Laughter Yoga is a revolutionary idea – simple and profound. An exercise routine, it is sweeping the world and is a complete wellbeing workout.

The brainchild of Dr. Madan Kataria, a Physician from Mumbai, India, launched the first Laughter Club at a Park on March 13, 1995, with merely a handful of persons. Today, it has become a worldwide phenomenon with more than 6000 Social Laughter Clubs in about 60 countries.

Laughter Yoga combines Unconditional Laughter with Yogic Breathing (Pranayama). Anyone can Laugh for No Reason, without relying on humor, jokes or comedy. Laughter is simulated as a body exercise in a group; with eye contact and childlike playfulness, it soon turns into real and contagious laughter. The concept of Laughter Yoga is based on a scientific fact that the body cannot differentiate between fake and real laughter. One gets the same physiological and psychological benefits.

Laughter Clubs Free for All

Laughter Yoga Clubs are Social Clubs, free for all. There is no membership fee, no forms to fill, and no fuss. These Clubs are run by volunteers trained as Laughter Yoga Teachers and Laughter Yoga Leaders. Laughter Clubs are non-political, non-religious and non-profit, and run directly by Laughter Clubs International in India, and Laughter Yoga International in the rest of the world.

Mission – World Peace

The goal of Laughter Yoga is to bring good health, joy and world peace through Laughter. Laughter is universal with no language and cultural barriers. Laughter Yoga Clubs are fast growing into a worldwide community of like-minded people who believe in unconditional Love, Laughter and Fellowship. Every first Sunday of May is celebrated as World Laughter Day. In the year 2000, nearly 10,000 people laughed together in Copenhagen, Denmark to set a Guinness Book Record.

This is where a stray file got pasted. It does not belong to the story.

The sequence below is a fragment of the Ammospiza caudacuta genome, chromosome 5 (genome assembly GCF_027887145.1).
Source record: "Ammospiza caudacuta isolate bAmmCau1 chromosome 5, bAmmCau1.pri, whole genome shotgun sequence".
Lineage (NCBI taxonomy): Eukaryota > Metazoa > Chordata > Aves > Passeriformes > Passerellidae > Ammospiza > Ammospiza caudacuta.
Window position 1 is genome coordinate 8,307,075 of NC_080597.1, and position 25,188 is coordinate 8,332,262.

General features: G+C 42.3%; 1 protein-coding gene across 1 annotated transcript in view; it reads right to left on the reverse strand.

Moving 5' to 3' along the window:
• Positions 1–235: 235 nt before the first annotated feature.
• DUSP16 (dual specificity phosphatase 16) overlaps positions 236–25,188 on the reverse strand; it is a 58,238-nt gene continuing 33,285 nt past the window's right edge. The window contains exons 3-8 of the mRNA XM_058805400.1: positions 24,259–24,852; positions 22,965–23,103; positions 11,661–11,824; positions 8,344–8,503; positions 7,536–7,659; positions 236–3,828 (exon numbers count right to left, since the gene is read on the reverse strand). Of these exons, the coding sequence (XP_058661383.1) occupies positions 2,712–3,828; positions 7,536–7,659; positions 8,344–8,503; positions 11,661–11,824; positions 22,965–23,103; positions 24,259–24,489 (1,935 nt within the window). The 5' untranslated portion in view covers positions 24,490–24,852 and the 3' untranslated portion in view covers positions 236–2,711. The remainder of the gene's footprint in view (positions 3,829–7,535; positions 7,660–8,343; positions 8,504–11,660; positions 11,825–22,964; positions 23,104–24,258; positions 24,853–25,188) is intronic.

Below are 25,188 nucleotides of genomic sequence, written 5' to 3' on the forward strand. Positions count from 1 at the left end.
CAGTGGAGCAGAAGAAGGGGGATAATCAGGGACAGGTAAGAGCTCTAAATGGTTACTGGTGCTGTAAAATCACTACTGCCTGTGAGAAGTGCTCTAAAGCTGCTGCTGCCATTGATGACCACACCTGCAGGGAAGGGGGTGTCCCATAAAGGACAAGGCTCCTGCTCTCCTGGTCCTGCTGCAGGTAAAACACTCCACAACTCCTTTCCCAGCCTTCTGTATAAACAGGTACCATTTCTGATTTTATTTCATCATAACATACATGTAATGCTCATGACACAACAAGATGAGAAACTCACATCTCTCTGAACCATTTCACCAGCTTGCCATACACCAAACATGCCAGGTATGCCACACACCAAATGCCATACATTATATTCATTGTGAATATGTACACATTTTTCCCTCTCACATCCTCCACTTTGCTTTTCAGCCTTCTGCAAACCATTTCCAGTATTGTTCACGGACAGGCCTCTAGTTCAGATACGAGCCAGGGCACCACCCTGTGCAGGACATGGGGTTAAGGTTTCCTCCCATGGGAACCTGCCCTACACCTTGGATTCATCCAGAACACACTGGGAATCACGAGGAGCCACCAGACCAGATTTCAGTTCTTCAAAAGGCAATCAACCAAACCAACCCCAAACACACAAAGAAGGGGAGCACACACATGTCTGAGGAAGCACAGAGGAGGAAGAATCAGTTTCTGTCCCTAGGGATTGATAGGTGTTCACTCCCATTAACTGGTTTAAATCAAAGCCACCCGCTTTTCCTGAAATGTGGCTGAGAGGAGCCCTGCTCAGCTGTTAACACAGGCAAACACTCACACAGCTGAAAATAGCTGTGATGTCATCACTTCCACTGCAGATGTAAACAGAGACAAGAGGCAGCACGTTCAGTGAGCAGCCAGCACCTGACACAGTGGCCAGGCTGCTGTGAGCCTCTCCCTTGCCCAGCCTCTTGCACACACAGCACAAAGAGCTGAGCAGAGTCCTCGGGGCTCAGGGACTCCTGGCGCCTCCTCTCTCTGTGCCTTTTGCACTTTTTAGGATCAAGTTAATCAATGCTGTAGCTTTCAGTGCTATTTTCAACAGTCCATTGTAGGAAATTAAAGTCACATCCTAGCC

Life Changing Experience

Throughout India, thousands of Laughter Yoga Clubs meet every morning in public parks. Most Laughter Club members proudly report that they have not missed a day in five years or more. They say it makes them happy, healthy and energized – effecting a transformation in their lives. The Laughter Yoga session each day, results in positive energy that makes it easy to cope with stress of daily life and saves them from depression. In fact, the impact of laughter is so profound that many practitioners claim they no longer need anti-depressants. The sustained positive emotions keep them coming back for more.